Building with stone and earth: Part 1 Practical Action
They should be the height of the doorway that you require, and as straight as you can find.To clean and finish off the wall you will need a medium-sized paintbrush and some water.
Planning and preparation
First choose your site,depending on what you arebuilding. Lavatories should beaway from and downhill ofhouses, for example. If thereis a termite hill nearby youcan work near to it, savingyourself some work in movingthe material about.Then make a list of the toolsthat will be needed, and planto buy or borrow any that youdo not already have.Next you will need buildingstone. If there is not enough stone near your home, then begin collecting it well before you areready to build. The amount that you will need will depend on the size of the building, but collectas much as you can to start.Clear the ground, uprooting and carting away all the scrub, bushes, and other plants that are onthe building site. Then level the site, removing all the lumps and bumps until it is all flat. Finally,unless the ground is sandy, stamp on the ground to make it as hard as you can.Stone and mud walls will not be damaged when the rains come as long as you follow the GoldenRule: keep the top and bottom dry. First a layer of stones is placed at the bottom dry, without anymud mortar. Then when you come to build the roof, the overhang is made as long as possible, tokeep the falling rain away from the wall. There are one or two other things you may want to do,but we will deal with these when describing the building.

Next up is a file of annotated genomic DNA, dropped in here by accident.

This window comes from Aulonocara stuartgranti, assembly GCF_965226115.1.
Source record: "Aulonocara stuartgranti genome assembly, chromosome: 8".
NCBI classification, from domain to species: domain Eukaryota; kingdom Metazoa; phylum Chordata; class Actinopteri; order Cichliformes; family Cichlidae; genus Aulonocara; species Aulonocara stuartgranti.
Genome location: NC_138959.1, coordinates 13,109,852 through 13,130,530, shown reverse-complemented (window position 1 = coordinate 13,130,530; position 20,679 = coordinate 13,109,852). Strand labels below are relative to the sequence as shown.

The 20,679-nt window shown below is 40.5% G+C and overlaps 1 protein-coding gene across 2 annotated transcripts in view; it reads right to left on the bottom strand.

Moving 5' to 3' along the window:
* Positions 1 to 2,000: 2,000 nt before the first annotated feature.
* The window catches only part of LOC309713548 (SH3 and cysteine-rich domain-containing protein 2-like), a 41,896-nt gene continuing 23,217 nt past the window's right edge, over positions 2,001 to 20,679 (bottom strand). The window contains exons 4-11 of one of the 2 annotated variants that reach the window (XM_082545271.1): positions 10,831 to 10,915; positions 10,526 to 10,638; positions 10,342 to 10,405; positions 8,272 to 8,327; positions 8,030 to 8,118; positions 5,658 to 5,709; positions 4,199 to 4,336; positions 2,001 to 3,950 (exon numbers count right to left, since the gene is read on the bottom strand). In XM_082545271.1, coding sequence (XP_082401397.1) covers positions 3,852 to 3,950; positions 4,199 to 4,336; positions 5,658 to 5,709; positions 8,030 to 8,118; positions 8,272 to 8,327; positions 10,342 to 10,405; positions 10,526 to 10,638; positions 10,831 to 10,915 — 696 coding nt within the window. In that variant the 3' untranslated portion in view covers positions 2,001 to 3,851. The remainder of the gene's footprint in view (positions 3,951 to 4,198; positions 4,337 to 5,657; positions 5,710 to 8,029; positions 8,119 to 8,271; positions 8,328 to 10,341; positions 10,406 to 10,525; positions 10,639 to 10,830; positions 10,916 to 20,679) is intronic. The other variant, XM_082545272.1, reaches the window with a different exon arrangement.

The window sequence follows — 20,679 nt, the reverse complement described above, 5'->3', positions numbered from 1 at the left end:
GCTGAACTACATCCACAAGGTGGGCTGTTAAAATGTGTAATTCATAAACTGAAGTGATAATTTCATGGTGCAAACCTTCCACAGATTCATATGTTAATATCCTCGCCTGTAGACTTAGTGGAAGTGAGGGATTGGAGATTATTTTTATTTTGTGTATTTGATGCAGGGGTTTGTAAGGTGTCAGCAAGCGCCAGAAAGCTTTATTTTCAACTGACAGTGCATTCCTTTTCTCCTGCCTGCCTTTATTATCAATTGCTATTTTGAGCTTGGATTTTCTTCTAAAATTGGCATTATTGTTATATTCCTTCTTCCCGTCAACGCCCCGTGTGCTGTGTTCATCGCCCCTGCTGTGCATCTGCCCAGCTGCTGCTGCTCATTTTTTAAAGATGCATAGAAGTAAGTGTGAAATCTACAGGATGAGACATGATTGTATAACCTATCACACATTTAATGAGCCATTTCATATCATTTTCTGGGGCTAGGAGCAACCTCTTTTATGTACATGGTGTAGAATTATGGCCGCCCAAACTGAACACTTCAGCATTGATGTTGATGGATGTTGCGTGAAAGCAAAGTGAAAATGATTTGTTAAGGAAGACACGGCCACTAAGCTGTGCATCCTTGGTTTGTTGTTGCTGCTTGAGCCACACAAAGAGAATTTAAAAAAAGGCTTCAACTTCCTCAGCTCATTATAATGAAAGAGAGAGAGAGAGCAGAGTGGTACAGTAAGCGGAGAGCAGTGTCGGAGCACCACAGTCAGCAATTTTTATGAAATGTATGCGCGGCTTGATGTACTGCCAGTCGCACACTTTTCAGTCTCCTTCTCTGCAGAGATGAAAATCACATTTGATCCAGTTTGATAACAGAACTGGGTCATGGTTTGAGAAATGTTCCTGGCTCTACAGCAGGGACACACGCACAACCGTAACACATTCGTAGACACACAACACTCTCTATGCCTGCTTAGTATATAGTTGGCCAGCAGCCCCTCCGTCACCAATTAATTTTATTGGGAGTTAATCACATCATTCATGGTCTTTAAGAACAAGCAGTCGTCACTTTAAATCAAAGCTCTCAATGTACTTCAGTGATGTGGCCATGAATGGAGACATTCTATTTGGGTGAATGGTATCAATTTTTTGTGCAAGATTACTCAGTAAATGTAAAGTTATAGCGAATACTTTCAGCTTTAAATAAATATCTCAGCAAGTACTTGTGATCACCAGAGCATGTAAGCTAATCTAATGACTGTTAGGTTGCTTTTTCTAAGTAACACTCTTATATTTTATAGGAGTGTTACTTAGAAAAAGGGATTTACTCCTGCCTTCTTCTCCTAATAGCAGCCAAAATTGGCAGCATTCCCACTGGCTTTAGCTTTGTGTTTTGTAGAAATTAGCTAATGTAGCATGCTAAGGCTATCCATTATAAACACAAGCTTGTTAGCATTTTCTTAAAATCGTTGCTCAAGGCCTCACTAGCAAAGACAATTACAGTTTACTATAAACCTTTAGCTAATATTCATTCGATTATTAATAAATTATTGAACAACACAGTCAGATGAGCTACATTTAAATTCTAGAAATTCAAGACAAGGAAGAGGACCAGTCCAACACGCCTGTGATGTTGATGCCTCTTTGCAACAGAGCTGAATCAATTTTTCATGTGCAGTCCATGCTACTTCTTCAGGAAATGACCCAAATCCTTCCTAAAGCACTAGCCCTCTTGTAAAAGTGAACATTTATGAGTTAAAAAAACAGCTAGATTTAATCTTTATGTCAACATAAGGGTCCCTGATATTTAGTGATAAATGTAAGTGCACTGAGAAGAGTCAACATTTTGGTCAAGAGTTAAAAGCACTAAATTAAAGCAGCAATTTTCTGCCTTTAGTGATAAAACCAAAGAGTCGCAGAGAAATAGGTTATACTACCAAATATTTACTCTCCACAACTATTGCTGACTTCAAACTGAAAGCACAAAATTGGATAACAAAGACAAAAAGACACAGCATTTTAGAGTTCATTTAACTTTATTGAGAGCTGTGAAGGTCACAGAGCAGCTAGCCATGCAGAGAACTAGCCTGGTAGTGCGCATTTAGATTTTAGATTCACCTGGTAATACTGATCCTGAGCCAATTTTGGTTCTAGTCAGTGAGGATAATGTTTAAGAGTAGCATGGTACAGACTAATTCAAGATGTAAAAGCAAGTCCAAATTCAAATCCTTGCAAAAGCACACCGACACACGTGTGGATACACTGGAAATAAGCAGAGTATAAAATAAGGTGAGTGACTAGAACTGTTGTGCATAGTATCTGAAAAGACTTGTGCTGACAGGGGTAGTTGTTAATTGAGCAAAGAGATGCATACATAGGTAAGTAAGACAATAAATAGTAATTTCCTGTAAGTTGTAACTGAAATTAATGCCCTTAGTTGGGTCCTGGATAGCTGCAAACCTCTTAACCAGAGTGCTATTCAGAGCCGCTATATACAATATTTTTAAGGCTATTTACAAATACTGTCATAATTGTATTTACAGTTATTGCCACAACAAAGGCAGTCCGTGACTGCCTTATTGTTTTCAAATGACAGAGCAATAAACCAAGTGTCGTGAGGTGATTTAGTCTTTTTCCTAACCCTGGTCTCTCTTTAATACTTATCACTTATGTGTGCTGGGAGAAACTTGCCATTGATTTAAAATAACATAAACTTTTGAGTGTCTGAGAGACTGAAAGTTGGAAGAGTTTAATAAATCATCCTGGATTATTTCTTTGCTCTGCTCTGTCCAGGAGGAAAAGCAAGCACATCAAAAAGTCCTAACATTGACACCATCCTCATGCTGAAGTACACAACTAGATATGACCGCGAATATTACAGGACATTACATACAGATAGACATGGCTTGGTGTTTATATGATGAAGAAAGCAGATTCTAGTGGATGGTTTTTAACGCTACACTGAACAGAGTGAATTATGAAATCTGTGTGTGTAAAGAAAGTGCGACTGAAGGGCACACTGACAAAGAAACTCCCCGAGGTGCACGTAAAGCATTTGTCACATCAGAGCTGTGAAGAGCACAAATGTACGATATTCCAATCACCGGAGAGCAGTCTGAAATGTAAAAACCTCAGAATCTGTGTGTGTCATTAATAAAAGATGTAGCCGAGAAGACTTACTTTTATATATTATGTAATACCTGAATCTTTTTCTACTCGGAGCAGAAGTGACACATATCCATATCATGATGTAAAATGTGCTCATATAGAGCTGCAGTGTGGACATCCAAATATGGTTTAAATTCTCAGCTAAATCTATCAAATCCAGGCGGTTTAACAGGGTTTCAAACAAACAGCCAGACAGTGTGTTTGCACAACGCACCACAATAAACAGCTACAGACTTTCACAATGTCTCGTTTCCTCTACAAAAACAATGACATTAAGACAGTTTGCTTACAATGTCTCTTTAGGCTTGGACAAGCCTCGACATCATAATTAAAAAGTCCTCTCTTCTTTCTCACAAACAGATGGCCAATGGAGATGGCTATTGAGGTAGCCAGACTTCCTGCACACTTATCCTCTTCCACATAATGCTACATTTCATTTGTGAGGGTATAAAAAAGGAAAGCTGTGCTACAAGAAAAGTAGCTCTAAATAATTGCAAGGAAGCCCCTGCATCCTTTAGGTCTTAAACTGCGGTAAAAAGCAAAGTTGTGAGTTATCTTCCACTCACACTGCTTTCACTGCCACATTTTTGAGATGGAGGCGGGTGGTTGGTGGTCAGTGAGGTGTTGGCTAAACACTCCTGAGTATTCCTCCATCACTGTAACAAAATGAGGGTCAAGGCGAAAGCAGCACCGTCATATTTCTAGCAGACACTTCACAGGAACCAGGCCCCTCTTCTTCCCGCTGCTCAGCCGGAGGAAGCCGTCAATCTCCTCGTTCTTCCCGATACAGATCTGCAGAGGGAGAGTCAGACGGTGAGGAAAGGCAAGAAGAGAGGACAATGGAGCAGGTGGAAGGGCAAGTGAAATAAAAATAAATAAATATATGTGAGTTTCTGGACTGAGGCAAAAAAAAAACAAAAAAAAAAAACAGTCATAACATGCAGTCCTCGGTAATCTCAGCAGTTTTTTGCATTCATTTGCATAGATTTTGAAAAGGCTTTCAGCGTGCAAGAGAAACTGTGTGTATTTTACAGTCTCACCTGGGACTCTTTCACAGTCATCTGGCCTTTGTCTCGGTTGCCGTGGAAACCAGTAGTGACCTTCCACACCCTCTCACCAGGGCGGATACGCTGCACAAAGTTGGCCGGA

For this article, we willbuild a circular rondavel. Itis possible to build withoutusing any strings or pegs tohelp you mark out theposition of the wall, but itis much more difficult, andnever looks as good.Stick a straight pole intothe ground where thecentre of your building willbe. Then tie a piece ofstring to this pole, and thepointed peg to the otherend of the string, at alength of just under halfthe width of the building.With the string taught,scratch a circle in theearth. Re-tie the peg two footsteps further along the string from the central pole, and draw asecond circle on the ground. These concentric circles mark out your foundation layer of stones.Keep the string attached to the central pole, for you will need it again when building the mainwall.
Figure 2: Marking out a round buildingFigure 3: The first two lines of stones are laid in perfect concentriccircles. Make sure that they are level, and fill the space in between withsmall pieces of stones
Building with stone and earth: Part 1 Practical Action